The United States Internal Revenue Service refers to general corporations as C Corporations, the most common legal classification a business can have. According to the United States Census Bureau, there are more than 27 million companies in America across all legal classifications – from LLCs to LLPs to S Corporations to C Corporations and beyond. Not all have employees. Some may be sole proprietorships with little or no taxable income, while others have millions of employees around the world and revenue that dwarfs the budget of some countries.
If you are a small business owner considering taking your company to the next level – if you have done your research and are knowledgeable about the risks and potential payoffs – then forming a corporation may be the next logical step to take.
The Advantages of a C Corporation
When incorporating, you can expect a variety of benefits over other types of businesses. A C corporation:
- Limits liability for directors, officers, shareholders, and employees
- Finds investors through the sale of shares of stock
- Can issue more than one type of stock
- Unlimited number of owners and shareholders, not limited to U.S. residents
- Potentially unlimited lifespan, even if you leave the business
- Can deduct ordinary business expenses, as well as benefits to employees
- Can potentially lower your tax rate by splitting profit and loss between owners and the business
- Lower audit risk
Watch Out for Pitfalls
While a C Corporation does offer advantages and the financial rewards seem enticing, a final note to remember is that, while it gives its owners some measure of limited liability, there are circumstances where you, as the owner, can be held responsible, such as:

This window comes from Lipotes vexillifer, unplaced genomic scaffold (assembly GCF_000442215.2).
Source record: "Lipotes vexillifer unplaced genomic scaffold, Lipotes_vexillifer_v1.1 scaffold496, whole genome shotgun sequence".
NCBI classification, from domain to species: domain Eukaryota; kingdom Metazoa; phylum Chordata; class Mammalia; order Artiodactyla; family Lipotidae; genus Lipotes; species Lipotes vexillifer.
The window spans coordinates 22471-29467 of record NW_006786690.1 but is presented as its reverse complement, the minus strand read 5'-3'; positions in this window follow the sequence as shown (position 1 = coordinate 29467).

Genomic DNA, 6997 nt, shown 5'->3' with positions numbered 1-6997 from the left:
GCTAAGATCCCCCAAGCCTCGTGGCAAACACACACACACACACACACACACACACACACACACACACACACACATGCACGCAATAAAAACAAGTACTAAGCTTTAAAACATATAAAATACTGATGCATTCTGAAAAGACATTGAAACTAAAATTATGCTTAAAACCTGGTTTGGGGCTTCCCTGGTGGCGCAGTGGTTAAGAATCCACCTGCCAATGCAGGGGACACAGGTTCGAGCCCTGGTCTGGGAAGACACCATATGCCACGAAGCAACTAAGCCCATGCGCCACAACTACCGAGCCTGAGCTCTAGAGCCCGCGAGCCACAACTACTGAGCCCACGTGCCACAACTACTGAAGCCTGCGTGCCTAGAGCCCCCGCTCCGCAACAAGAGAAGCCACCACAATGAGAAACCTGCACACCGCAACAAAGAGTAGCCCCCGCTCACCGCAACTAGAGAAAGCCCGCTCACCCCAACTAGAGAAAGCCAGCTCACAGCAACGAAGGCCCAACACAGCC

- You directly injure someone personally.
- You have personally guaranteed a loan or a business debt, which the corporation fails to repay.
- You fail to deposit taxes that have been deducted from the employee wages by the corporation.
Highs and Lows of C Corporation Taxation
One of the top benefits of a corporation is in the taxes paid. And first amongst the deductibles is health insurance. The cost of an insurance plan for employees is 100 percent deductible, as are any costs to the corporation from a medical reimbursement plan. Other fringe benefits can be deducted as well, such as company cars and employee public transportation passes.
Double taxation, however, may occur for certain members of a C corporation. This happens corporate profits are taxed. After that taxation, they are distributed as dividends to shareholders, and are taxed once more in the process. Dividend distribution is not tax deductible.
For new businesses, a C corporation may involve more paperwork and red tape than an entrepreneur wants to worry about. A C corporation is required to hold formal board meetings, for example, and keep accurate minutes of these meetings. Furthermore, the tax filings for C corporations are generally too complicated or time-consuming for the average businessperson and will require an accountant, an added expense. However, if you are creating your business with the idea of going public and selling shares you must have a C corporation.